We were seated on an aisle, which necessitated getting up and down several times as others arrived. Staring has always been a problem with my daughter, but she has learned to control it, and the theater was filling with so many people that her eyes didn’t stay in one place for long. I’m not sure what was going through her head, but in the middle of the concert when someone in our row needed to get out I had to practically shake her to get her attention.
I have very little experience with jazz. I played the cello in the symphony orchestra when I was growing up, and the concert experiences are quite different. The first thing I noticed was that the percussion section, instead of hiding in the back, was front and center. I was shocked! Don’t they know who sits in the percussion section? Drummers! (I googled “drummer jokes” and instantly received 15.6 million results. Pick one.) Of course, as the evening progressed, I realized the necessity. Whereas a classical concert would have a conductor guiding every moment of music, Arturo O’Farrill was constantly jumping in on the piano or stepping back to showcase a soloist. And the drummers had another purpose as well; the man on the drum set was delightfully straight-laced in a suit and tie that made me want to loosen it for him. The performer in the middle who played several different percussion instruments was sans tie. Some lucky woman already beat me to it.
The second thing I noticed was that, whereas the rule of the symphony is Thou Shalt Not Applaud Between Movements, during the jazz performance it was perfectly acceptable for the audience to whistle, clap, and even call out their appreciation while the musicians were still playing. I think it has something to do with the feeling that these artists are bringing the melody out of themselves, that it was never written or planned but is simply being born in the moment.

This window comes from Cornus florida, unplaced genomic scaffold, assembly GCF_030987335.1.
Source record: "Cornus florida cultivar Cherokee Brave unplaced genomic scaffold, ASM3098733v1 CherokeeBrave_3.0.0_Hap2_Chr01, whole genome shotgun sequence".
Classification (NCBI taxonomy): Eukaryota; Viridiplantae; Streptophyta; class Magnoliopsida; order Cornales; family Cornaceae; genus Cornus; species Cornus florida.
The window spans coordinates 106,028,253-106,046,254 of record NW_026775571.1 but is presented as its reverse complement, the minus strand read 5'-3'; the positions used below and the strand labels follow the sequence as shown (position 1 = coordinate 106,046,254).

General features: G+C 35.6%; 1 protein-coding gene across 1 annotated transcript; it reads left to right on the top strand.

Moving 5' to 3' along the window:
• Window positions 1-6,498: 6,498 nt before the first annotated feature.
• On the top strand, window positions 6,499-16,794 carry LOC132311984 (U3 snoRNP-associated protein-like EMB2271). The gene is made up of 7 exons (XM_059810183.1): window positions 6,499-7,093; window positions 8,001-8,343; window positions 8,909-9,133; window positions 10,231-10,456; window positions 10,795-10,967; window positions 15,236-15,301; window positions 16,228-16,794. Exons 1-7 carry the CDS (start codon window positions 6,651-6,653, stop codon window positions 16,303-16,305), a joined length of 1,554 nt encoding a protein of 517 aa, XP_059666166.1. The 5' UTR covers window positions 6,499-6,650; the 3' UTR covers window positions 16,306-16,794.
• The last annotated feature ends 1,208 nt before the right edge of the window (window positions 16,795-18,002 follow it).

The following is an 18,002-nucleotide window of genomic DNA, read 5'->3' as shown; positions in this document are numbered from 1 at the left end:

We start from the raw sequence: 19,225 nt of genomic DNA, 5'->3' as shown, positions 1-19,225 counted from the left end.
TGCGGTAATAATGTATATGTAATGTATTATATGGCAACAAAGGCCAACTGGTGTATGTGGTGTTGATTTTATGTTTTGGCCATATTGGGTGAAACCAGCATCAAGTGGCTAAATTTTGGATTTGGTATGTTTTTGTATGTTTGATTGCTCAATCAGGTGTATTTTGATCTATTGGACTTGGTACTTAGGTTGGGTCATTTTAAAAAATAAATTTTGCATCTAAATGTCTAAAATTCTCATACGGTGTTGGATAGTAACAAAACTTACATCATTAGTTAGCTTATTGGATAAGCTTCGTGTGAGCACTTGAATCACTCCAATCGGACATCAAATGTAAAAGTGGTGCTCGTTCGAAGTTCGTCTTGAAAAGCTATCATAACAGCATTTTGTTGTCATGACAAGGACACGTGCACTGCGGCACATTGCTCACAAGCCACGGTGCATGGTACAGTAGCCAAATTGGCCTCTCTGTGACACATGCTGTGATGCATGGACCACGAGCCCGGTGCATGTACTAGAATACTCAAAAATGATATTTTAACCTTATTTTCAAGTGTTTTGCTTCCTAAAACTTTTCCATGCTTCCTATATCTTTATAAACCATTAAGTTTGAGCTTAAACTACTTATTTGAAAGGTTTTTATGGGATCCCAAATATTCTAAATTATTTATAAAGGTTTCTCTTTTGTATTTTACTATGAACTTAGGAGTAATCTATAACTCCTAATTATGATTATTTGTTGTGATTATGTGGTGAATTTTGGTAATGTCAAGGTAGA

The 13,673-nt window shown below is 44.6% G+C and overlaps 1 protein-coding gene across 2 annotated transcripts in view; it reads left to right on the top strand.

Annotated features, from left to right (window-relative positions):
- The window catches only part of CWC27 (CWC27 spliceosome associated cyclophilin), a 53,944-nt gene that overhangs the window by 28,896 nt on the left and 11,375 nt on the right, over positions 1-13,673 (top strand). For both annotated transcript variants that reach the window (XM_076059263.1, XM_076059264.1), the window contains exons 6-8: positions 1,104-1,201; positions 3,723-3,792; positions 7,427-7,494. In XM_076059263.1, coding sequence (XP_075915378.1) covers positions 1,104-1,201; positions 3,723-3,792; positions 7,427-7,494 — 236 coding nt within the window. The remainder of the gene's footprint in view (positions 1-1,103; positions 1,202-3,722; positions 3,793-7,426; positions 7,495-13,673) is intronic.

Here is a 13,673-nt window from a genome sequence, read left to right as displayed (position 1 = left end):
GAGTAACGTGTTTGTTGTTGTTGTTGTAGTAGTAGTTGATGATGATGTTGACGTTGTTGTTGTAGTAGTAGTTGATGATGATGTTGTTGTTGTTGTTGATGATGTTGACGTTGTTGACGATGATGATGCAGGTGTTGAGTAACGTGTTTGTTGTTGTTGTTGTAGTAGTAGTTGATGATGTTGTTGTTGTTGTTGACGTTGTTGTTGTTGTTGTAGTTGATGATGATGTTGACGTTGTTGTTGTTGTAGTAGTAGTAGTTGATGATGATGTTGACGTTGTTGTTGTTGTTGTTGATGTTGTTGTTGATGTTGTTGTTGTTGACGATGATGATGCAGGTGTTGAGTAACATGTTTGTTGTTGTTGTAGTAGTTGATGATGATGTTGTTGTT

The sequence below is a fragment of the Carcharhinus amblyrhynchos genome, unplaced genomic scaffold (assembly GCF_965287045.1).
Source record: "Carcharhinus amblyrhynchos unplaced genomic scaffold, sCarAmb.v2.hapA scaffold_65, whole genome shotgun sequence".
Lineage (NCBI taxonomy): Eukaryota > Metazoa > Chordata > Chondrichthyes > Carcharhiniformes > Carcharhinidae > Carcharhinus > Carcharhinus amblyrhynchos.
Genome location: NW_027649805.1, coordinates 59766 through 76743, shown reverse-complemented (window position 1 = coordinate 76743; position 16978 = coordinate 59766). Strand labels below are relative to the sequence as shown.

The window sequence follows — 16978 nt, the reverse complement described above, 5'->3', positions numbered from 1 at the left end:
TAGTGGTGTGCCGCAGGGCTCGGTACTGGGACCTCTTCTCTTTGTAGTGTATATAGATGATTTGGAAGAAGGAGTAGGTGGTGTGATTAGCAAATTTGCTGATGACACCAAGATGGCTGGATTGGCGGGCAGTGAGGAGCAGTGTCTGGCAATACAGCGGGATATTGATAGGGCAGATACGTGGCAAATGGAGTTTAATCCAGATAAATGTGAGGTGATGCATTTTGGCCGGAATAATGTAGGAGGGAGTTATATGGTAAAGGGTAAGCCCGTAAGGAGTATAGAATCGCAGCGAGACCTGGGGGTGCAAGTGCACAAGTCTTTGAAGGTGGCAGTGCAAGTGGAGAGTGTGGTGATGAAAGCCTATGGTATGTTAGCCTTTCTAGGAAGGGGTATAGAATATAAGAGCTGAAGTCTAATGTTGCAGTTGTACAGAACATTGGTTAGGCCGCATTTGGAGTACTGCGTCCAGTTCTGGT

That’s when I realized what the essential difference is. Classical music, the symphonies I grew up listening to and performing, are what we plan life to be. There will be parts that are slow, parts that are fast, but they will be carefully organized, presented with proper pauses and transitions. We know how it ends. Then we applaud.
Jazz music is what life actually turns out to be as we live it. One piece was characterized by a sudden blare, followed immediately by a softer, smoother melody. Then unexpectedly, the blare popped up again, and eventually it insinuated itself with the softer tune. I thought, “This is exactly what it’s like to be a mom.” We’re going along, doing what needs to be done, when suddenly the kids burst in and say “Mom! This! Now!” Eventually, the calls from the kids wend themselves so intrinsically to the rest of the music that we can’t possibly imagine one without the other.
We’d like to think that our lives will be one long, well-presented composition with a standing ovation at the end. In reality, our lives are punctuated with applause and cat-calls. Sometimes our attention is monopolized by something unanticipated. Sometimes we realize there is an underlying melody that we’ve heard all along but never quite identified. Somewhere along the way we realize that the sound of a muted trumpet is the sexiest sound we’ve ever heard, even though brass never really did it for us before.
Most importantly, there will be spontaneity and joy. And we will share it with someone we love.